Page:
Electricity demand is expected to soar during England's first World Cup game against Paraguay on Saturday.
Football fans will drive demands on power companies
The National Grid said usage could increase by 1,500 megawatts - the equivalent of 600,000 kettles being switched on at the same time.
Millions of fans have traditionally turned to the cuppa during breaks to quench their thirst.
Power could be tapped from hydro-electric stations in Scotland and Wales to meet demand.
National Grid engineers based at the Electricity National Control Centre (ENCC) in Berkshire will be ensuring power stations have the capacity to generate enough electricity to meet demand.
These normally peak during half-time and at the end of a game when viewers switch on kettles to make a cup of tea.
Supply and demand
About 165 million cups of tea are consumed on a normal day according to the UK Tea Council, but this is expected to surge on Saturday afternoon.
The predicted 1,500-megawatt increase on Saturday is the equivalent of a city the size of Birmingham suddenly tapping into the power supply.
ENERGY SAVING TIPS
Turn your boiler/water heater down by one degree which could save £40 a year
Chill your drinks rather than freeze them
Recycle empty beer cans and wine bottles
Only boil the amount of water you need to make a hot drink
Use energy saving light bulbs instead of conventional ones to save money
Don't leave television sets on standby
Don't leave chargers on when not in use
The National Grid is confident it can meet the demand and according to Energy Operations Manager Alan Smart, it has the experience of previous World Cups to help them.
National Grid, which operates the entire transmission system throughout Great Britain, began planning for this World Cup five years ago to make sure it can meet the demand.
Its analysts have been scouring the 64 World Cup fixtures, identifying those matches likely to generate the highest TV "pick-ups" or surges.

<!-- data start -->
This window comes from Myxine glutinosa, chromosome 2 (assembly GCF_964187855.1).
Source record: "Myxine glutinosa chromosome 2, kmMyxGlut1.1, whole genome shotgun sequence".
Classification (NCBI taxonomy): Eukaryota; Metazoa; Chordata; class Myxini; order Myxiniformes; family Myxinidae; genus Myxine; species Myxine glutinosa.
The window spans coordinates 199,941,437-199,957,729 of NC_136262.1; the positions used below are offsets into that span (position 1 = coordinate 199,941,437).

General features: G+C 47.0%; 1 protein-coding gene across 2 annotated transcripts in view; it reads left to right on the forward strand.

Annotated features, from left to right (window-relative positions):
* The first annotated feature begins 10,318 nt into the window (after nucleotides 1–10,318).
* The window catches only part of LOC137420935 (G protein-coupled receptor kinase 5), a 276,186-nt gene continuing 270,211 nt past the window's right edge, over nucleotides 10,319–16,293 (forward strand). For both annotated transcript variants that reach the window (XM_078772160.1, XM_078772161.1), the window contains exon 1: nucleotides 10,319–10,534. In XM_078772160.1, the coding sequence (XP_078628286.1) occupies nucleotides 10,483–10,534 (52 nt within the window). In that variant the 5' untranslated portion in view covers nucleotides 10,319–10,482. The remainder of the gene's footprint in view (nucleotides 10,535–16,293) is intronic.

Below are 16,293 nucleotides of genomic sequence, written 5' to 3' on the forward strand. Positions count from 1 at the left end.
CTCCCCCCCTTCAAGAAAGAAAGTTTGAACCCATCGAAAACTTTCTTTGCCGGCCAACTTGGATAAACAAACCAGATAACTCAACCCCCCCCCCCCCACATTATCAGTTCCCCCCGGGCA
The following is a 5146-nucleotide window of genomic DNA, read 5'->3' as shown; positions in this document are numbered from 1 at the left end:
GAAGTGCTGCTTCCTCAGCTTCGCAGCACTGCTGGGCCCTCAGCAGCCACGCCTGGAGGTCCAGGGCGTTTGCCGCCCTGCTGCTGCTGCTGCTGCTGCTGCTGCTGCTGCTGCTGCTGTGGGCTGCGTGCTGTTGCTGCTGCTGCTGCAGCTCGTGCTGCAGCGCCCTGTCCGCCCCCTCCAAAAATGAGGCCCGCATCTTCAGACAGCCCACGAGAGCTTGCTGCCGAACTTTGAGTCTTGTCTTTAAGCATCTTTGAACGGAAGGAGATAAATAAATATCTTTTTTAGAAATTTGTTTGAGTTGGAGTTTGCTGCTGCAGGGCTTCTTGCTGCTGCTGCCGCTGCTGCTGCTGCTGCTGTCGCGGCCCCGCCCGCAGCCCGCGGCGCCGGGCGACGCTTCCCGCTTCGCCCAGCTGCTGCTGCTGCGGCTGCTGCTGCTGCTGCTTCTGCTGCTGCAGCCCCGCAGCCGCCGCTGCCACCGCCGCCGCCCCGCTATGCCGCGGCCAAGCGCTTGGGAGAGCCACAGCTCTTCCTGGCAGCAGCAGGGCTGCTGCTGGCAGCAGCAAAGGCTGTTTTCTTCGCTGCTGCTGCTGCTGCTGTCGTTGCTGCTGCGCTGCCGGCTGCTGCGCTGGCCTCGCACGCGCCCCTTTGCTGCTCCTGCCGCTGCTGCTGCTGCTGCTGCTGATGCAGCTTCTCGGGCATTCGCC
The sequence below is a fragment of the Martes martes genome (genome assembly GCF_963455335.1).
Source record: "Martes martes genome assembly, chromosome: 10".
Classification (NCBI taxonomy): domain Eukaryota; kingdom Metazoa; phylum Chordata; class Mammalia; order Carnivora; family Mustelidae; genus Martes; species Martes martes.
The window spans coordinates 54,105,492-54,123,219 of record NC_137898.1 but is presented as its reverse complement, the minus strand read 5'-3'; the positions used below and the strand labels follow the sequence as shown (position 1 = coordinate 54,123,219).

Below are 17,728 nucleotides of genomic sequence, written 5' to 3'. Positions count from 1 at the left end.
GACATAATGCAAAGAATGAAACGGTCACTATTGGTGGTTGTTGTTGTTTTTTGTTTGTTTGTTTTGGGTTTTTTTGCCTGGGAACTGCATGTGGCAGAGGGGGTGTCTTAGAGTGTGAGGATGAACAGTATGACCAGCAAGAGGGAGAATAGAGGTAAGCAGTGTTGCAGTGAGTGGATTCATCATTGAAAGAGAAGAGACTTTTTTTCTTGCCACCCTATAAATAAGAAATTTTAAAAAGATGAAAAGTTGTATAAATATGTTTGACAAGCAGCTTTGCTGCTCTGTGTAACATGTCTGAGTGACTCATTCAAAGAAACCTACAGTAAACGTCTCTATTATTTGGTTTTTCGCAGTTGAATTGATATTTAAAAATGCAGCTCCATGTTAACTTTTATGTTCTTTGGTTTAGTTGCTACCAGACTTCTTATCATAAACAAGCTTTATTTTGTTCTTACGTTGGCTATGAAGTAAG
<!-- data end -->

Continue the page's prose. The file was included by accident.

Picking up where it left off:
Data has been used from previous World Cups to help plan for an array of scenarios including extra-time and penalty shoot-outs.
Mr Smart said: "We have looked back at these events and realised that people's behaviour does change. In the event of exceptional demands we would have to use hydro-power plants which provide the quickest source and then we might need to use plants in Scotland and Wales."
The previous biggest surge in "pick-up" demand came when England lost to Germany in the World Cup semi-final in 1990 on penalties.
At the end of the match power demand soared 11% to 2,800 megawatts, the equivalent of one million kettles being switched on at once.
Energywatch, the independent gas and electricity watchdog, has urged fans to conserve energy during the World Cup with a new guide.
The UK Tea Council also said people should not overfill kettles or boil them twice, which also "deoxygenates the water", producing a "flat" cup of tea.
William Gorman, 58, chairman of the UK Tea Council, said: "Tea is a very calming drink with only a quarter of the caffeine of a filtered cup of coffee, which could be handy if it is a very exciting match."
All events are televised World Cup matches unless stated
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